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Defective Locomotive Equipment Lawyer

Because railroad workers get coverage for work-related injuries through the Federal Employers Liability Act (FELA) rather than any state-level workers’ compensation systems, various rules and procedures apply to railroad injury claims depending on the circumstances involved. One particular situation that works differently even from other FELA claims is when workers responsible for locomotive operation get hurt in an on-the-job accident. The Locomotive Inspection Act (LIA) is another statute that works together with the FELA, and specifically addresses this kind of incident. It can have a huge impact on your recovery options if it applies to your claim. A qualified defective locomotive equipment lawyer could explain how the Locomotive Inspection Act might impact your FELA claim and work with you to take advantage of the benefits it might offer.

Standard FELA Claims Versus LIA Claims

In a normal FELA claim, an injured railroad worker must prove that their employer was negligent in some way and that this negligence was a cause of the accident that harmed them. If the railroad worker was also negligent, the worker can still recover the percentage of damages allocated to the employer’s negligence. This is already substantially different from a typical workers’ comp claim, in which employers always assume liability for workplace injuries but only provide benefits for certain economic losses like medical bills and a portion of lost work income.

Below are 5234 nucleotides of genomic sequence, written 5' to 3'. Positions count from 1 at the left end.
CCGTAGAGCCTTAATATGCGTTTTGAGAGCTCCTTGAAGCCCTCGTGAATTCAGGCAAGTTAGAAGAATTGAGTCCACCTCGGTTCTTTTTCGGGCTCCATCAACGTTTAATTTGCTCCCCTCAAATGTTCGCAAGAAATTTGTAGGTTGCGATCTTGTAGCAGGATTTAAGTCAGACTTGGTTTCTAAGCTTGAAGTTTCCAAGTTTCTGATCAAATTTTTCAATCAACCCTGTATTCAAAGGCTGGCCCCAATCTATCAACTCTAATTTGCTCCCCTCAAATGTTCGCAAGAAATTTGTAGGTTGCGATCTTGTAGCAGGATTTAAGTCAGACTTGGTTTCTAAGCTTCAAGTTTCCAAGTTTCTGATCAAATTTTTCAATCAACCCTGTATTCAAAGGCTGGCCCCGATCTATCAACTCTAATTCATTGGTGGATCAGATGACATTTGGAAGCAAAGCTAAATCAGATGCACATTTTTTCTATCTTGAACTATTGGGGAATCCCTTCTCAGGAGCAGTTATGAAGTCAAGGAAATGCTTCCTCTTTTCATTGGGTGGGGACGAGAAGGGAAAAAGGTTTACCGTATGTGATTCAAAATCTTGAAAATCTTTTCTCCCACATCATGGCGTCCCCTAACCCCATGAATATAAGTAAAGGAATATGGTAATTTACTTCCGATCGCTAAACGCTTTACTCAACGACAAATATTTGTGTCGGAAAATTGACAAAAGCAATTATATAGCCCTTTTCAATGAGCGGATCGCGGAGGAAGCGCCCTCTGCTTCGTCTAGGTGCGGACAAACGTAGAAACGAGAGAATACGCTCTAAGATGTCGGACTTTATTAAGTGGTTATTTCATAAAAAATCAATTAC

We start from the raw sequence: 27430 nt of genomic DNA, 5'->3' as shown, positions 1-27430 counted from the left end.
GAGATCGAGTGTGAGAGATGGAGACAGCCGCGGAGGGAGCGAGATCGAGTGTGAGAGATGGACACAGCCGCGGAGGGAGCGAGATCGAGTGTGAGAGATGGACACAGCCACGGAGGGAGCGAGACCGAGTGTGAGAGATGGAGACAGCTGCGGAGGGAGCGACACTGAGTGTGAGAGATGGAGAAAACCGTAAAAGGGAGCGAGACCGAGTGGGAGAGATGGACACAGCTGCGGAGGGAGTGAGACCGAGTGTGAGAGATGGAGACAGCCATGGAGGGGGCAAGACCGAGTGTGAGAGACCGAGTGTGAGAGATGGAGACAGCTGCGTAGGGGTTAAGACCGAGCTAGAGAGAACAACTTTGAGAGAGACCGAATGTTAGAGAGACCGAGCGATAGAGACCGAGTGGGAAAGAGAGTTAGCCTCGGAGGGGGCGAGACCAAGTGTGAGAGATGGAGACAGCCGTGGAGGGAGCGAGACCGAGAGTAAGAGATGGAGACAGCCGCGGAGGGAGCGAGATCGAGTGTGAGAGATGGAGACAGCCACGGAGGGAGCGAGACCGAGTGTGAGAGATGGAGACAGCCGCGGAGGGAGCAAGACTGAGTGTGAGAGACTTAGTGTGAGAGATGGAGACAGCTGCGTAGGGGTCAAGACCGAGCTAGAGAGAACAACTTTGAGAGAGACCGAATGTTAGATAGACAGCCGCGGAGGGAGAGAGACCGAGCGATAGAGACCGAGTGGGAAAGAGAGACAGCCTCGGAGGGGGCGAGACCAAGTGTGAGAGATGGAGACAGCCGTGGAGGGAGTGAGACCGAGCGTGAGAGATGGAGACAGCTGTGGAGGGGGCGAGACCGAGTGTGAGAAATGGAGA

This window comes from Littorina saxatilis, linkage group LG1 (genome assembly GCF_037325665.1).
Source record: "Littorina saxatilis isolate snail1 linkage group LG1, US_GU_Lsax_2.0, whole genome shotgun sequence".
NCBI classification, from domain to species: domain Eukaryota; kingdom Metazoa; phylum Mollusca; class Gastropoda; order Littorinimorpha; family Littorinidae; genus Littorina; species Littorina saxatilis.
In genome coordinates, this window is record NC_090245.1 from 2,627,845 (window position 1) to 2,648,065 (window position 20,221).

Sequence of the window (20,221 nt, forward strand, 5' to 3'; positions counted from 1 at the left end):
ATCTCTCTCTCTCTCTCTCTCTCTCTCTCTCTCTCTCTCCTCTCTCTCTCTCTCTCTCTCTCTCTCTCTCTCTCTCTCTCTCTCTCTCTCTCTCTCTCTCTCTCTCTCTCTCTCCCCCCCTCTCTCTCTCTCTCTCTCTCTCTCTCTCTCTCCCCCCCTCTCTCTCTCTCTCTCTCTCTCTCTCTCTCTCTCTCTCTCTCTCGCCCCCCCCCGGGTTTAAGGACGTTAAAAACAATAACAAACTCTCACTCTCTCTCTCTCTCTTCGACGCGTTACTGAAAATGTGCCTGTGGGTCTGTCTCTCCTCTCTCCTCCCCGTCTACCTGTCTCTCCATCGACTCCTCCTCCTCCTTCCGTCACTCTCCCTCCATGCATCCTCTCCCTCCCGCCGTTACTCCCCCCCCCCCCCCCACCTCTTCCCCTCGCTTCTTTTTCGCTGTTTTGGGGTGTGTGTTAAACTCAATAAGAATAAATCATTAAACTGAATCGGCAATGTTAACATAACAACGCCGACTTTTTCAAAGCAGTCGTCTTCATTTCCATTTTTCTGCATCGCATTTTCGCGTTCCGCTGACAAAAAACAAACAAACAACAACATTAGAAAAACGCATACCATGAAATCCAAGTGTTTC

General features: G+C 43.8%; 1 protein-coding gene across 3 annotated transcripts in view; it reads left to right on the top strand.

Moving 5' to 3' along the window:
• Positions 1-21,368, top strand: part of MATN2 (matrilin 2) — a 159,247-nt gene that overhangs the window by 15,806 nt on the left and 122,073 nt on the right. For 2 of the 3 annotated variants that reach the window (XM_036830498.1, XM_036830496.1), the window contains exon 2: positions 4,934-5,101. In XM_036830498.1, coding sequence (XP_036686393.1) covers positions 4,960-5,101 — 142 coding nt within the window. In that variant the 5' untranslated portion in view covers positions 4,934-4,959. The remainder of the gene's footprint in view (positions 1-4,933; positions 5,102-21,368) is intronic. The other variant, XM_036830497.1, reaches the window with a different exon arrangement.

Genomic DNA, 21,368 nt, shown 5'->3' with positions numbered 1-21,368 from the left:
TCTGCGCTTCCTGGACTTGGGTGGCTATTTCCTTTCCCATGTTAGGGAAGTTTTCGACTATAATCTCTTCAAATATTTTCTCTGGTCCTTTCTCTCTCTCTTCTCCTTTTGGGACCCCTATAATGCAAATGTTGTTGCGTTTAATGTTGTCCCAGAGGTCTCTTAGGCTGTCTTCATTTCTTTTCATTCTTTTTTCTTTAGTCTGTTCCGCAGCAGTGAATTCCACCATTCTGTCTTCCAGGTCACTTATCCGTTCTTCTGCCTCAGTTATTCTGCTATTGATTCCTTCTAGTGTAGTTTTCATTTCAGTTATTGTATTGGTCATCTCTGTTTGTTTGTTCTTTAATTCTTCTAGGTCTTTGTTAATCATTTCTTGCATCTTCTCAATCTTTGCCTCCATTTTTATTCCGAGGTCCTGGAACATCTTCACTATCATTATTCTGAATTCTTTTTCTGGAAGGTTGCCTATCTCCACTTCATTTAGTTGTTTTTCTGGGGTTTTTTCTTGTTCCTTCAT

However, under the Locomotive Inspection Act, which used to be called the Boiler Inspection Act, railroad companies that engage in interstate transportation and commerce assume “absolute liability” for accidents on the job that cause to harm to workers operating their trains. In other words, if a railroad worker suffers injury while working aboard a train as a direct consequence of defective locomotive equipment or machinery, their employer is automatically at fault for any ensuing damages they experience without any deduction for the employee’s comparative negligence.

Possible Grounds for a Locomotive Inspection Act Claim

Crucially, a train must be “in use” when an injury occurs to defective equipment for the absolute liability imposed by the LIA to apply. In practice, a train does not necessarily have to be moving to be considered “in use,” but it does need to be in operating condition and engaged in some form of commerce or transportation. For example, it applies when traveling between stations, stopped at a station for loading and unloading of passengers or cargo, or stopped for refueling during a longer trip.

Additionally, the worker’s injury must stem partially or wholly from a specific piece of defective engine equipment, which could include anything from poorly maintained brakes, to broken seats and lamps, to spills resulting from a leak in an engine’s fuel lines. Additional examples of LIA violations include tripping hazards, oil or grease on walkways, improper exhaust, or broken lights, handles, or grab irons.

A seasoned locomotive accident attorney could provide further guidance about what might constitute grounds for financial recovery under the LIA.

Maximizing Available Recovery with Help from Legal Counsel

Because the LIA holds railroad employers strictly liable for injuries caused by defective locomotive engines, FELA claims to which the Locomotive Inspection Act applies are often worth substantially more compensation than those stemming from other circumstances. However, getting the most value possible out of your claim could still be challenging without a professional legal representative’s support. Contact a defective locomotive equipment lawyer from our firm today to learn how we can help you.

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